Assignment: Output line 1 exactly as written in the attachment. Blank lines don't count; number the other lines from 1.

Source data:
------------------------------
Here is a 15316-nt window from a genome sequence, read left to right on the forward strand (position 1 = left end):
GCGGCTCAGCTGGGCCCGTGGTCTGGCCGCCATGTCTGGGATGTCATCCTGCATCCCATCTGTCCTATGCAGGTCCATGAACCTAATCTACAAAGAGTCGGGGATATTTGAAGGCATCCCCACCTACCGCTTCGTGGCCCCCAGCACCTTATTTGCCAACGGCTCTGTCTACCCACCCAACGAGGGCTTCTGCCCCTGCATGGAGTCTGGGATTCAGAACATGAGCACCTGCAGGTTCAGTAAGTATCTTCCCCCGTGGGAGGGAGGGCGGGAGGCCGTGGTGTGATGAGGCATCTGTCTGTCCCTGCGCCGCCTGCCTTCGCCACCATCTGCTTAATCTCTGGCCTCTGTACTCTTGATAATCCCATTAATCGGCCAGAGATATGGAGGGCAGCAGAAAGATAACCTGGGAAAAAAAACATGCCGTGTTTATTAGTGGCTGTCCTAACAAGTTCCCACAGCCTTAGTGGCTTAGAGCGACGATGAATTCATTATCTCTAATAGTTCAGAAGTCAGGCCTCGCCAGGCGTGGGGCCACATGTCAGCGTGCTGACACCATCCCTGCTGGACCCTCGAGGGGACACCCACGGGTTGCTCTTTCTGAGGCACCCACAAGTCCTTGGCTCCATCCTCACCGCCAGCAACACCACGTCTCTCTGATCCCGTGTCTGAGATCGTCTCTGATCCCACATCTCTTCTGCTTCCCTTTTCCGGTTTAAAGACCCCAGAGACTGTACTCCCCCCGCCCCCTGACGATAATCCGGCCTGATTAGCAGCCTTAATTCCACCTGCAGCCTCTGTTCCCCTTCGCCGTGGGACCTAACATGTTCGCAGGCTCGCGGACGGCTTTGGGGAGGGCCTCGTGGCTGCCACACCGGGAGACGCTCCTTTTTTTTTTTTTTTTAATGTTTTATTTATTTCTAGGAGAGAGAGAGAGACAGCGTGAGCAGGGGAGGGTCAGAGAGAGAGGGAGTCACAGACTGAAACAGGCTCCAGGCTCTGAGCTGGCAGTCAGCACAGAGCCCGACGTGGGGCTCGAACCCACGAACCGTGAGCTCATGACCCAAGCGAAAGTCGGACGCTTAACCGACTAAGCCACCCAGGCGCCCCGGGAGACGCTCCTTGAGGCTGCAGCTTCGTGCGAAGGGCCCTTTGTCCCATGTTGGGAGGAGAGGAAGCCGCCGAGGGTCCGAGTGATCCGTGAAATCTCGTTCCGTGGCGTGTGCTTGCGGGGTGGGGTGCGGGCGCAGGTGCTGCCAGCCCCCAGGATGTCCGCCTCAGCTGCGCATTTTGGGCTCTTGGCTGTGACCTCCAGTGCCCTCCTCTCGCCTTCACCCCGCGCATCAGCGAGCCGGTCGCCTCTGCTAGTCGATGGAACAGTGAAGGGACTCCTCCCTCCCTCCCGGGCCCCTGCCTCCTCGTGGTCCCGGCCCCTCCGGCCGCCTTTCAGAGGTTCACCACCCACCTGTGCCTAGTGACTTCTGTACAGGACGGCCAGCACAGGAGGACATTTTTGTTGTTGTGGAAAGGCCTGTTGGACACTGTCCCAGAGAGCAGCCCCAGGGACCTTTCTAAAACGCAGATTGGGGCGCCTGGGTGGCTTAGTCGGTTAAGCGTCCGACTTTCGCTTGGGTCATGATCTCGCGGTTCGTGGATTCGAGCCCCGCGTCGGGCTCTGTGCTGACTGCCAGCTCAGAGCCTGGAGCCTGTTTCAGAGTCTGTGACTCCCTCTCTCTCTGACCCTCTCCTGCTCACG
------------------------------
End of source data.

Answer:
Here is a 15316-nt window from a genome sequence, read left to right on the forward strand (position 1 = left end):